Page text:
Japan is famous for its earthquakes. How do households and firms respond to this potentially devastating risk? How does earthquake risk affect housing costs and wages? To answer these questions, we construct a Quality of Life Index (QOLI) and estimate the social cost of earthquake risk among cities/counties in Japan. The regional QOLI is obtained through estimating the hedonic wage and housing rent regressions using household longitudinal data covering all Japan. From the estimated results, we find that earthquake risk has a significant impact on the overall quality of life in Japanese prefectures, and that there are large city/county differences in terms of the social cost of earthquake risk. Finally, we argue that the large regional variation in the social cost of earthquakes arises from earthquake insurance market imperfections - crude and rough geographical risk rating - and propose a possible remedy for enhancing earthquake insurance risk assessment.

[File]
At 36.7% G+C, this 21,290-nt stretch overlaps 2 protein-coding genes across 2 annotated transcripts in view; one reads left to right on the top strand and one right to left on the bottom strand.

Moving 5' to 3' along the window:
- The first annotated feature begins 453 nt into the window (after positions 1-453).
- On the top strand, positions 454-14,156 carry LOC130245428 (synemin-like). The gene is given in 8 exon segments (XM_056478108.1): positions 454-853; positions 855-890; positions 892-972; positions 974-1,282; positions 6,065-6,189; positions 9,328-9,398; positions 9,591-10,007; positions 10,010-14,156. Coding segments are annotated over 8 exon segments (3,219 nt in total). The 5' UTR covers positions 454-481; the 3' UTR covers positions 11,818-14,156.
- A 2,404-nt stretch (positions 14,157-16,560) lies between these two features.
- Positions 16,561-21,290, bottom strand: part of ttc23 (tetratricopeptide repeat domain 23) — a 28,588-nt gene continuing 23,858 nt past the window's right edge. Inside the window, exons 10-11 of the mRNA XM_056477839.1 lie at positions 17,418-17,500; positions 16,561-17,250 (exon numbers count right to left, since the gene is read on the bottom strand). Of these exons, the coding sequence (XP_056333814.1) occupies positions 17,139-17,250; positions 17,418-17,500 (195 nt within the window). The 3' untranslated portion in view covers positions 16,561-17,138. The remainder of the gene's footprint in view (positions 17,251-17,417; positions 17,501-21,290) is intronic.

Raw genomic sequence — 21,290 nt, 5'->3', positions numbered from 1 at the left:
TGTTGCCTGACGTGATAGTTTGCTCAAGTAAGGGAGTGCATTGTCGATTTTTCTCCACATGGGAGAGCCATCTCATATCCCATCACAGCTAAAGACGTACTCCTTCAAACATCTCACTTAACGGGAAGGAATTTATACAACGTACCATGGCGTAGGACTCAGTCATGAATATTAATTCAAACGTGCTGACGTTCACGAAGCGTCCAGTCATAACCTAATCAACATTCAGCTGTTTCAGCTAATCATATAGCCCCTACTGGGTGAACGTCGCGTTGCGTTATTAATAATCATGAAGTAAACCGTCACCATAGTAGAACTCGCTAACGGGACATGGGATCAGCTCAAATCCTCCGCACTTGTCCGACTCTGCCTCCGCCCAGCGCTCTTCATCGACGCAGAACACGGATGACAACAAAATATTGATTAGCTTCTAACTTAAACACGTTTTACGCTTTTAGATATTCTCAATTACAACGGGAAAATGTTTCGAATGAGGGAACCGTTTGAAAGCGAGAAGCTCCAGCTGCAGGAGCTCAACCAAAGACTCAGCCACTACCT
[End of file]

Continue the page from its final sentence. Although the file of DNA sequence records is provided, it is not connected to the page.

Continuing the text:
ASJC Scopus subject areas
- Geography, Planning and Development
- Urban Studies